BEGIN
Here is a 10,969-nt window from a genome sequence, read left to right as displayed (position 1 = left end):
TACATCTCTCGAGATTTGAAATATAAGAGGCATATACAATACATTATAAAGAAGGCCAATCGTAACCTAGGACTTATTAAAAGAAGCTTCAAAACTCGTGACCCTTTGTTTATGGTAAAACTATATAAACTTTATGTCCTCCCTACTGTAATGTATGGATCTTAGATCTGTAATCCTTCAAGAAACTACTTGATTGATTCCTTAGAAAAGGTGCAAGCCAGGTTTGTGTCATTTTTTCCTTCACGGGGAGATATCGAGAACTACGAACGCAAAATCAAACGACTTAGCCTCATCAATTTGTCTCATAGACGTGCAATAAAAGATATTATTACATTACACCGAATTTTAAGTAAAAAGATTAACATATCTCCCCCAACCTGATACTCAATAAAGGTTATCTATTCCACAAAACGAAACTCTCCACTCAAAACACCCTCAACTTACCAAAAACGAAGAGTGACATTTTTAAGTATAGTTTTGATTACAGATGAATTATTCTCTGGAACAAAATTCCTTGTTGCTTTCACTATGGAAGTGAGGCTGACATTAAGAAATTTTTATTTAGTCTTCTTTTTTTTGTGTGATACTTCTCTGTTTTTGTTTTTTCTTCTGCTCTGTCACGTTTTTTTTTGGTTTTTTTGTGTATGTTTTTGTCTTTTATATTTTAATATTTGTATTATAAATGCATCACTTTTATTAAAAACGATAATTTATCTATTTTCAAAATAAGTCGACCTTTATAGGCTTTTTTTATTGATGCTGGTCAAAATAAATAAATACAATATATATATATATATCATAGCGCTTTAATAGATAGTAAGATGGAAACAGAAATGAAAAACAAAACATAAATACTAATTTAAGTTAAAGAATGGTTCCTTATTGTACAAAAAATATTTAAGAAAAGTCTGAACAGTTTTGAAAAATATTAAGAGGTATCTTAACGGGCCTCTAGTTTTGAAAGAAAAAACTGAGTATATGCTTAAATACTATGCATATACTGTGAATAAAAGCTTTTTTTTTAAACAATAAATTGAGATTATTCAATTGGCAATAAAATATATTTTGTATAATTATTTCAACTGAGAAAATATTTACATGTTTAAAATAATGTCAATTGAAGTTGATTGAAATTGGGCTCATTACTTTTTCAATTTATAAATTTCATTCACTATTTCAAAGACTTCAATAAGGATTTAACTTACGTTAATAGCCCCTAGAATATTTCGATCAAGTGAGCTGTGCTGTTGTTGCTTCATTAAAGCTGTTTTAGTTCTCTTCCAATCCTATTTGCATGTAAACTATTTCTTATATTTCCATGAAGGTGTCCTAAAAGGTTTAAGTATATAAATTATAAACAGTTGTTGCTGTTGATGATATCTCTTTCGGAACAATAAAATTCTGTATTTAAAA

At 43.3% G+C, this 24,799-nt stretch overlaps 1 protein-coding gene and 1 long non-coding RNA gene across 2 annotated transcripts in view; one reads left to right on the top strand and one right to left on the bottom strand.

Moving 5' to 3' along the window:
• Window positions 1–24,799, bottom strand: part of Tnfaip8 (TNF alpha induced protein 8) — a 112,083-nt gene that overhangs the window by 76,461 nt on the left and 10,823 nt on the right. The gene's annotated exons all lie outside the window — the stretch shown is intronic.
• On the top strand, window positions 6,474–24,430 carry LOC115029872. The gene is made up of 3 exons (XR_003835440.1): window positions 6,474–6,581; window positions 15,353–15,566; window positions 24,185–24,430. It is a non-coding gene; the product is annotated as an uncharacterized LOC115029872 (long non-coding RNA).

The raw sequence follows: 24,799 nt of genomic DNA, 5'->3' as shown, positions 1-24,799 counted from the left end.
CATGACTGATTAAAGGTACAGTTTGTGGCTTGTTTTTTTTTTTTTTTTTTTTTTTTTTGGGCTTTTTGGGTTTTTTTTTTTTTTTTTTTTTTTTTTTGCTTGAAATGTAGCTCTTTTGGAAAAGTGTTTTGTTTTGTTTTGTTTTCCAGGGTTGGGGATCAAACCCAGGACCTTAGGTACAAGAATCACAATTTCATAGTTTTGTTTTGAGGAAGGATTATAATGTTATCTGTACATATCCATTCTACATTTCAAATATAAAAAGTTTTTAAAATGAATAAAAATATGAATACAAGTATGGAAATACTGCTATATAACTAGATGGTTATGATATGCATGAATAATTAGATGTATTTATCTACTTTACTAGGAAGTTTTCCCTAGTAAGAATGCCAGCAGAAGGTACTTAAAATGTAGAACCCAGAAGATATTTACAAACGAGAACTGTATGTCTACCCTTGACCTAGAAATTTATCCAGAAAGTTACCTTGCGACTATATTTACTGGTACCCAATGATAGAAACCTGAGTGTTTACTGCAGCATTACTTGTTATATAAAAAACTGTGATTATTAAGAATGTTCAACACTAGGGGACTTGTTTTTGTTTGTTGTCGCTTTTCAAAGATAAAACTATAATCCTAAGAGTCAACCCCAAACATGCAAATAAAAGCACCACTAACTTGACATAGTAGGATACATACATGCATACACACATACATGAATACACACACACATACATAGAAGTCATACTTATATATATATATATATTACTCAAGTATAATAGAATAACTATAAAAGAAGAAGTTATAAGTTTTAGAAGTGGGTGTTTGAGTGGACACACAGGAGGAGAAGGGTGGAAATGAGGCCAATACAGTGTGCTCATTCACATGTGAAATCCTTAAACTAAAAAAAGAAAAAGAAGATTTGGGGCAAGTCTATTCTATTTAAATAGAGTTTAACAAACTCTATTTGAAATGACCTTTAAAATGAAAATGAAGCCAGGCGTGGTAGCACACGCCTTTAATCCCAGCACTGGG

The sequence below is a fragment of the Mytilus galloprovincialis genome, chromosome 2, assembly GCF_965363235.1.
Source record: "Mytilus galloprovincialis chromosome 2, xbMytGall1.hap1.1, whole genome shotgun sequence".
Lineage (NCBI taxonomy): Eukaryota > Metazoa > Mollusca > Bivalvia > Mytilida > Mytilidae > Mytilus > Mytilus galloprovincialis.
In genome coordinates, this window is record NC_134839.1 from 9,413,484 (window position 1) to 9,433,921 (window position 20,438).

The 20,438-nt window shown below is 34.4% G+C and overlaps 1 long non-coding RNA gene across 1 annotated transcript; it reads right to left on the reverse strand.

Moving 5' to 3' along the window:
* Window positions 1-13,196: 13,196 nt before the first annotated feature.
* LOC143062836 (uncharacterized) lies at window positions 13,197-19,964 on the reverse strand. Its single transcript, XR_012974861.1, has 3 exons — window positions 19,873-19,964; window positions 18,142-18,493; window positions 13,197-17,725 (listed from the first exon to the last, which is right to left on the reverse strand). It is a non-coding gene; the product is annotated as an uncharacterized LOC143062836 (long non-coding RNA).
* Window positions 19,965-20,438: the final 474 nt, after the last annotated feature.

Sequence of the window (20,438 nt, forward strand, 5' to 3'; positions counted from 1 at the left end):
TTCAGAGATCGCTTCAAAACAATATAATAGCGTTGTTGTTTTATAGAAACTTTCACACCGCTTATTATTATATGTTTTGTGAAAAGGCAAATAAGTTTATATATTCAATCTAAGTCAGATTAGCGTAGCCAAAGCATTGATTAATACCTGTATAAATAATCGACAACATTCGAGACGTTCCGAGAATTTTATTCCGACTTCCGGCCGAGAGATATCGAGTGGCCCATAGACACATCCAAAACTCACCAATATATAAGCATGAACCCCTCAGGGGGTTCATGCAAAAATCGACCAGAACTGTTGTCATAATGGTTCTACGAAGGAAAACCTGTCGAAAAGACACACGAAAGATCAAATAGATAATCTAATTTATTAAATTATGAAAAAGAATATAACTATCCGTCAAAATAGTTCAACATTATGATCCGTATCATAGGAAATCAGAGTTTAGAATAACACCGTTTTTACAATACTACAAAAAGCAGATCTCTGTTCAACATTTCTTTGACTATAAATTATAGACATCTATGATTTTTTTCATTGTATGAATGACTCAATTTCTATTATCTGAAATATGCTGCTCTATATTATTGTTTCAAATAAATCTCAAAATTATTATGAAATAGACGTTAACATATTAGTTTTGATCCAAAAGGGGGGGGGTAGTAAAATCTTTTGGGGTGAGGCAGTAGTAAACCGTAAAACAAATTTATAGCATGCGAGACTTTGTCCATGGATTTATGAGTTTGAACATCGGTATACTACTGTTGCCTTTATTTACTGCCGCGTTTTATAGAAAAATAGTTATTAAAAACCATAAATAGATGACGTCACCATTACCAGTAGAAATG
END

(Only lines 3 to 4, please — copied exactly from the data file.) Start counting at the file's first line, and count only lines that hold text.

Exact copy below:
At 43.3% G+C, this 24,799-nt stretch overlaps 1 protein-coding gene and 1 long non-coding RNA gene across 2 annotated transcripts in view; one reads left to right on the top strand and one right to left on the bottom strand.

Moving 5' to 3' along the window: